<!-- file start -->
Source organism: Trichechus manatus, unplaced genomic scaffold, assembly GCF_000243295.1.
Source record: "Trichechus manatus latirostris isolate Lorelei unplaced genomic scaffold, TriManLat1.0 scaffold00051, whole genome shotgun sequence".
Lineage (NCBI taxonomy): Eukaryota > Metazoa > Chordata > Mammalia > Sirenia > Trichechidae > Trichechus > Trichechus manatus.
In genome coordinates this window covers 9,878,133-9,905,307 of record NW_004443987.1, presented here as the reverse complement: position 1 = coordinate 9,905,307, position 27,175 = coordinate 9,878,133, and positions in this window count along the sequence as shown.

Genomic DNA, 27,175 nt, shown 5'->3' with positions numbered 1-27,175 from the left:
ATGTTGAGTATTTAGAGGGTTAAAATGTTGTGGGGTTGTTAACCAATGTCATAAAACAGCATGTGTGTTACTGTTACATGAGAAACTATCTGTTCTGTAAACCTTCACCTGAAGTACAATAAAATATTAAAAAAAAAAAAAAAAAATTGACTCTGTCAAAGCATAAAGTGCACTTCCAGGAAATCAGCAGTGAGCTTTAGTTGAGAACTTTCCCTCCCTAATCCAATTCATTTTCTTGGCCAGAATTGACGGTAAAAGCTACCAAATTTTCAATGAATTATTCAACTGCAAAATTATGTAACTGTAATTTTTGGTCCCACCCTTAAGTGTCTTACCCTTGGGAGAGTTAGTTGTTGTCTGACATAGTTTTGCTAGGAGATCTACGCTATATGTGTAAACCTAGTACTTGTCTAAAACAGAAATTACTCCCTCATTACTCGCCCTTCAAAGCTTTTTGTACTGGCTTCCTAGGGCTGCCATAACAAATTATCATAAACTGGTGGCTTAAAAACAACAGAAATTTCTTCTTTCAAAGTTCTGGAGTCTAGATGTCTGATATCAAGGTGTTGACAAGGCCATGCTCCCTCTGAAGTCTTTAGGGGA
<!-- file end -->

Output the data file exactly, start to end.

Source organism: Trichechus manatus, unplaced genomic scaffold, assembly GCF_000243295.1.
Source record: "Trichechus manatus latirostris isolate Lorelei unplaced genomic scaffold, TriManLat1.0 scaffold00051, whole genome shotgun sequence".
Lineage (NCBI taxonomy): Eukaryota > Metazoa > Chordata > Mammalia > Sirenia > Trichechidae > Trichechus > Trichechus manatus.
In genome coordinates this window covers 9,878,133-9,905,307 of record NW_004443987.1, presented here as the reverse complement: position 1 = coordinate 9,905,307, position 27,175 = coordinate 9,878,133, and positions in this window count along the sequence as shown.

Genomic DNA, 27,175 nt, shown 5'->3' with positions numbered 1-27,175 from the left:
ATGTTGAGTATTTAGAGGGTTAAAATGTTGTGGGGTTGTTAACCAATGTCATAAAACAGCATGTGTGTTACTGTTACATGAGAAACTATCTGTTCTGTAAACCTTCACCTGAAGTACAATAAAATATTAAAAAAAAAAAAAAAAAATTGACTCTGTCAAAGCATAAAGTGCACTTCCAGGAAATCAGCAGTGAGCTTTAGTTGAGAACTTTCCCTCCCTAATCCAATTCATTTTCTTGGCCAGAATTGACGGTAAAAGCTACCAAATTTTCAATGAATTATTCAACTGCAAAATTATGTAACTGTAATTTTTGGTCCCACCCTTAAGTGTCTTACCCTTGGGAGAGTTAGTTGTTGTCTGACATAGTTTTGCTAGGAGATCTACGCTATATGTGTAAACCTAGTACTTGTCTAAAACAGAAATTACTCCCTCATTACTCGCCCTTCAAAGCTTTTTGTACTGGCTTCCTAGGGCTGCCATAACAAATTATCATAAACTGGTGGCTTAAAAACAACAGAAATTTCTTCTTTCAAAGTTCTGGAGTCTAGATGTCTGATATCAAGGTGTTGACAAGGCCATGCTCCCTCTGAAGTCTTTAGGGGA